Screen shot 2013-05-31 at 11.10.35 AMA recent survey indicates that more than 60 percent of Fortune 500 companies use some form of social media marketing, but most companies still don’t fully understand the benefits of social media. So Marketing Consultant, and Business2Community contributor Phil Lauterjung takes a closer look at how Social Media Marketing Is Changing The Way We Do Business.

One of the most common issues plaguing social networks is that anyone can create an account and use whatever name they wish. In fact it’s common to recommend that a business owner stake their claim on their profile on every possible social network just to ensure that someone else doesn’t take your “name” first. That’s why networks like Twitter and Pinterest and Google+ have put verification measures in place to help users know that they’re engaging the person or company that they think they are. This week Facebook threw its hat in the ring and Mike Allton at SocialMediaToday ponders whether verification really matters on social media in his piece; Facebook Verification: Why Do We Need It?

social-media-chalkboardWant more retweets on Twitter? Sure, who doesn’t, right? So… have you tried asking for them? The truth is, calls to action may not be sexy, and they may not be good social etiquette, but they work, and they work on Twitter. And Facebook. And blogs. Find out Which Social Calls To Action Really Work on Facebook, Twitter And Blogs in this informative infographic posted by Shea Bennett on AllTwitter.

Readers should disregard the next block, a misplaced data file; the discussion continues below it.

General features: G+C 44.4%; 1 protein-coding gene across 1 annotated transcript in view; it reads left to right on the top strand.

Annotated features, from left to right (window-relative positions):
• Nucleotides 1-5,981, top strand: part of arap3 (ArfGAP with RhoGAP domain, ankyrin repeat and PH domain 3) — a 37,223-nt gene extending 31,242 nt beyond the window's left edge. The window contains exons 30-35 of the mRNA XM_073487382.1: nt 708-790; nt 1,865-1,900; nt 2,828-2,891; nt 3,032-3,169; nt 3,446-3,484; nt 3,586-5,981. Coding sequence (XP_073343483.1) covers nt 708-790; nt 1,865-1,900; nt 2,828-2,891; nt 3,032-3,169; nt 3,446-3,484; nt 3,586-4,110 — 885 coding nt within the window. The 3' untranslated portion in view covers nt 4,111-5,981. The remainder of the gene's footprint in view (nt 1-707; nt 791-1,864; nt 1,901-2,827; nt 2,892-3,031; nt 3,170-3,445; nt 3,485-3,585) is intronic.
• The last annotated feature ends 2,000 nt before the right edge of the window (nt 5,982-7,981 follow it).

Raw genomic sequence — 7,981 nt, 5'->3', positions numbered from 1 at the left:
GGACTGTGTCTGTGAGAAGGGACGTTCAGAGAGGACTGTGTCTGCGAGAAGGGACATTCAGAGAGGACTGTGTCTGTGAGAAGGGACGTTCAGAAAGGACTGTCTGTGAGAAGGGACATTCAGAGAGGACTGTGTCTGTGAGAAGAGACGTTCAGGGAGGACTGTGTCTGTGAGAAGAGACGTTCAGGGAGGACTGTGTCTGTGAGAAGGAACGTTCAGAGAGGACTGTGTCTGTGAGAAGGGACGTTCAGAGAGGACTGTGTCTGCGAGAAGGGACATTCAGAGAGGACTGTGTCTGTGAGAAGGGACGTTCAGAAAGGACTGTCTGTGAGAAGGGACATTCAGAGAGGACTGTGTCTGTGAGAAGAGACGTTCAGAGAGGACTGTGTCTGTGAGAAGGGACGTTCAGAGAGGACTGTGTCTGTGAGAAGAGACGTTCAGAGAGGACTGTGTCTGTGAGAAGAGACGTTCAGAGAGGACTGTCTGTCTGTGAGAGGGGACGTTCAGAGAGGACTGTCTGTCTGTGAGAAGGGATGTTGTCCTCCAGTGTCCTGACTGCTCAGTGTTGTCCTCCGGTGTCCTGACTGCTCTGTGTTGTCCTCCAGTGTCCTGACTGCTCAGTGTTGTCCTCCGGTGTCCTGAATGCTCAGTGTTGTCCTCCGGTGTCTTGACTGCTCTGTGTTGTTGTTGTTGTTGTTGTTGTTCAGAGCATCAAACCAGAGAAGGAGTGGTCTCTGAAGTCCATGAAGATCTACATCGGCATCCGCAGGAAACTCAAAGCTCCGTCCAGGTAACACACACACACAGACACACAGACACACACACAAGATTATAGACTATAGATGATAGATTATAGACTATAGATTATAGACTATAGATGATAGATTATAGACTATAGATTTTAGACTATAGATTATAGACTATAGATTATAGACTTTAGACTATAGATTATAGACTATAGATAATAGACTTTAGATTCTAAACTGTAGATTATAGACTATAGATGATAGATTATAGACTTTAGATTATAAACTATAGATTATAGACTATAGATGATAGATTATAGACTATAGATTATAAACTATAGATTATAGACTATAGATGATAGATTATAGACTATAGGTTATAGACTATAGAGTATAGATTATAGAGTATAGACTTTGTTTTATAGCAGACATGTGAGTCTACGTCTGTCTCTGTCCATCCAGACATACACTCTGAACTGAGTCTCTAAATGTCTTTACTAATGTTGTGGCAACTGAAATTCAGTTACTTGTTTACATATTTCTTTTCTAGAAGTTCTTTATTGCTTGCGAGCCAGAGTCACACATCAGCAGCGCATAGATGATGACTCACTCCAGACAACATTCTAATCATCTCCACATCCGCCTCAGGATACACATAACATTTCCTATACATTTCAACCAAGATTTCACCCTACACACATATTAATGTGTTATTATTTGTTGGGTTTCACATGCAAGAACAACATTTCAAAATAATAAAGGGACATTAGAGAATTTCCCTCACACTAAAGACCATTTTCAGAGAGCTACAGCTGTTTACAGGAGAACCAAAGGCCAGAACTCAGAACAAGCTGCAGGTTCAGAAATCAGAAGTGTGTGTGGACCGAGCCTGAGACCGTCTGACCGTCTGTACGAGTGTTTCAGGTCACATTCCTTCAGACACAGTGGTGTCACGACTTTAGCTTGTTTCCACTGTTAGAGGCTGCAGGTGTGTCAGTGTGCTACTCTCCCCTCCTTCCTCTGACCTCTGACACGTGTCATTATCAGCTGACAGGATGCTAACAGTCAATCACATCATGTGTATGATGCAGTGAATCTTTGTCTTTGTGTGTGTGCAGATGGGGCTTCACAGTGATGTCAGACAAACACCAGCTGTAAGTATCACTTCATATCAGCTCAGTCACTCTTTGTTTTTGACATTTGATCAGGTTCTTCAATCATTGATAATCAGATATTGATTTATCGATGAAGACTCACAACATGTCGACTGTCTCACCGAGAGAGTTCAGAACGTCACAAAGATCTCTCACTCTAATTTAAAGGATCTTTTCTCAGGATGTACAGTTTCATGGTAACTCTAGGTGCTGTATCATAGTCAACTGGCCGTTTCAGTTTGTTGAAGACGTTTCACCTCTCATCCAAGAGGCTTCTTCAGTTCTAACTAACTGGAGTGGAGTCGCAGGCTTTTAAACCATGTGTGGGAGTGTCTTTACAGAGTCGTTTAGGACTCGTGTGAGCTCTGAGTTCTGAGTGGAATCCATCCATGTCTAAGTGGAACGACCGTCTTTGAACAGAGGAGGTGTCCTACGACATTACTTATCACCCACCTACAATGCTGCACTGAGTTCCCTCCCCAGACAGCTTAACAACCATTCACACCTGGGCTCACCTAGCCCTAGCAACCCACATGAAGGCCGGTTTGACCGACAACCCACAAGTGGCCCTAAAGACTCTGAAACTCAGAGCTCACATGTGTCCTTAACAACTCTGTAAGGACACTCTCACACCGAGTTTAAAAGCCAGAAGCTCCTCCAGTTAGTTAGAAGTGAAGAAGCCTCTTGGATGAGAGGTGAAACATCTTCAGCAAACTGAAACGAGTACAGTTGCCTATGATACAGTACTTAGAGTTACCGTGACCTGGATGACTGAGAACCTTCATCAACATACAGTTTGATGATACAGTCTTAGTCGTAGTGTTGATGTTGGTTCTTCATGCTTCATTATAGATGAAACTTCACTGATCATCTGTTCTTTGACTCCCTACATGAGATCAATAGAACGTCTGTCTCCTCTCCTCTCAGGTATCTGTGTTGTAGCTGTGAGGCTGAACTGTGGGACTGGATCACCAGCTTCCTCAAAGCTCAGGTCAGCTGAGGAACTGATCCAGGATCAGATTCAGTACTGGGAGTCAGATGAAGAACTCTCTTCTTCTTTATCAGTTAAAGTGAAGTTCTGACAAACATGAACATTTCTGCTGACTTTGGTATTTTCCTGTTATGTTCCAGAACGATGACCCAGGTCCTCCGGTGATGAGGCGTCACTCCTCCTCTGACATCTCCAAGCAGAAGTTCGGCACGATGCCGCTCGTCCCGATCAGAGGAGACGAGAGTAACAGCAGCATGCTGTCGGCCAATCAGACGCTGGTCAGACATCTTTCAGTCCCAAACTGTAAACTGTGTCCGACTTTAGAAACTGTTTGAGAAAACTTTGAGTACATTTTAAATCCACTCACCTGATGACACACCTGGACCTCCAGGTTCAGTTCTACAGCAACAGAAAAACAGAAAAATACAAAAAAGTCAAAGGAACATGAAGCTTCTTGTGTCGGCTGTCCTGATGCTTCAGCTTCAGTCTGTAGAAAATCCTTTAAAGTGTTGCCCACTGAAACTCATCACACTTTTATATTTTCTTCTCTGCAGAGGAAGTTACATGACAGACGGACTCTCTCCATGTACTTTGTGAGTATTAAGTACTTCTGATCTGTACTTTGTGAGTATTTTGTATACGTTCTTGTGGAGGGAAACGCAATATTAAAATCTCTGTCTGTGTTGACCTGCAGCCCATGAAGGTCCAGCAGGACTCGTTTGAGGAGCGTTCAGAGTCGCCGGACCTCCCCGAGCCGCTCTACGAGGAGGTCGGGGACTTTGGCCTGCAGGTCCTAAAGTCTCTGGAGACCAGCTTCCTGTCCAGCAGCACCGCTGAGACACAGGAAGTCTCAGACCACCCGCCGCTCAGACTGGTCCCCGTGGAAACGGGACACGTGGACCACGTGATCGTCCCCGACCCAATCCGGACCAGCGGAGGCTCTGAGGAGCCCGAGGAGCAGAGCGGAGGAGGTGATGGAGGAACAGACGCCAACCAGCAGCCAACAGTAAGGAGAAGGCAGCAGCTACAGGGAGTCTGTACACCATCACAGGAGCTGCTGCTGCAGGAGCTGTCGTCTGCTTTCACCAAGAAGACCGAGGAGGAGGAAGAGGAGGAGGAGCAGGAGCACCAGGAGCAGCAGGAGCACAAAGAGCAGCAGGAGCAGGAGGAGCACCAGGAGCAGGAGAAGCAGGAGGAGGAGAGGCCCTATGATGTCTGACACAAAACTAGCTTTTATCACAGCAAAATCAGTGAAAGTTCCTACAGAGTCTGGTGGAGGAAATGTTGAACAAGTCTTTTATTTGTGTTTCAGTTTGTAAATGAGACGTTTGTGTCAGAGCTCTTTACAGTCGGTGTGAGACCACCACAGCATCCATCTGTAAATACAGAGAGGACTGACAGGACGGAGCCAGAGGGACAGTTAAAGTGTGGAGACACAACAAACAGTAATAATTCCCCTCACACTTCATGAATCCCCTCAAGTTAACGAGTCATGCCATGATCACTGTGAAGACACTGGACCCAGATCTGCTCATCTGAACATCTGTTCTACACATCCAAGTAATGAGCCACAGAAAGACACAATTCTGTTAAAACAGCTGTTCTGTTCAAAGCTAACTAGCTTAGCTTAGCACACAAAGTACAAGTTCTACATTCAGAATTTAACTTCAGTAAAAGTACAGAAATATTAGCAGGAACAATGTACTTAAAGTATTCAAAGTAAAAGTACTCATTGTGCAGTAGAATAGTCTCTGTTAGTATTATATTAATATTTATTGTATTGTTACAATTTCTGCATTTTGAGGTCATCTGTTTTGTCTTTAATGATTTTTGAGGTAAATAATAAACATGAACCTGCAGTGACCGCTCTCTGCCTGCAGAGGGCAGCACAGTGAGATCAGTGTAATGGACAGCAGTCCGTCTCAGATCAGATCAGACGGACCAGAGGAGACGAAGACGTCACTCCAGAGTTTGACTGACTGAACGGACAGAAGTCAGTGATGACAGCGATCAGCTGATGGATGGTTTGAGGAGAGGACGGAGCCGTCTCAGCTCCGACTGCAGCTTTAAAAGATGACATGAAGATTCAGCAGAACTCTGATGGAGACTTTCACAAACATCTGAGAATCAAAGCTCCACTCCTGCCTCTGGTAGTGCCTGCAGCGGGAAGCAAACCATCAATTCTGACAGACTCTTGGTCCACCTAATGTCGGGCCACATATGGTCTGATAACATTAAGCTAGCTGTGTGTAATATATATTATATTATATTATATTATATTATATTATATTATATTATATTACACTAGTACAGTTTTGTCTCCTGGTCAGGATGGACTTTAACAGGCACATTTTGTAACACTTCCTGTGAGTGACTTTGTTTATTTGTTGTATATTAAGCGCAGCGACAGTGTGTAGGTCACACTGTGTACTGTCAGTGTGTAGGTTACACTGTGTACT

The rapid growth of social media platforms sometimes outpaces the ability of businesses to get their arms around how best to use it. Before you can use a new channel, you must create a strategy around it. But many marketers struggle with how to create strategies. MarketingProfs‘ Rachel DiCaro Metscher reminds readers to Ensure That Strategy, not Tactics, Drives Your Social Media and gives some helpful tips to help you begin to chart a successful social media route.

Persuasive Picks for week of 5/13/13

5-Google+-Insights-Resources-and-Tips-for-Business-Plus-InfographicGoogle added 41 new features to their social network darling, Google+. Yes, 41! With 190 million monthly active users, Google+ is still not as popular as other social communities, but interactive expert Bernadette Coleman thinks that with these updates comes a more appealing, more competitive network. She explains why social media marketers and small businesses should pay special attention in New Google+ Features Hit the Web – via SocialMediaToday

Yahoo announced that Tweets have become an important information source for many and will now be featured in Yahoo’s news feed. While few details have been revealed, it’s probably safe to assume that Yahoo will feature tweets that are popular, influential and of course meet certain criteria for authenticity and newsworthiness. Business2Community contributor, Victoria Harres, helps communicators prepare and provides 4 Best Practices Brands Should Implement, Now That Twitter is a Yahoo News Source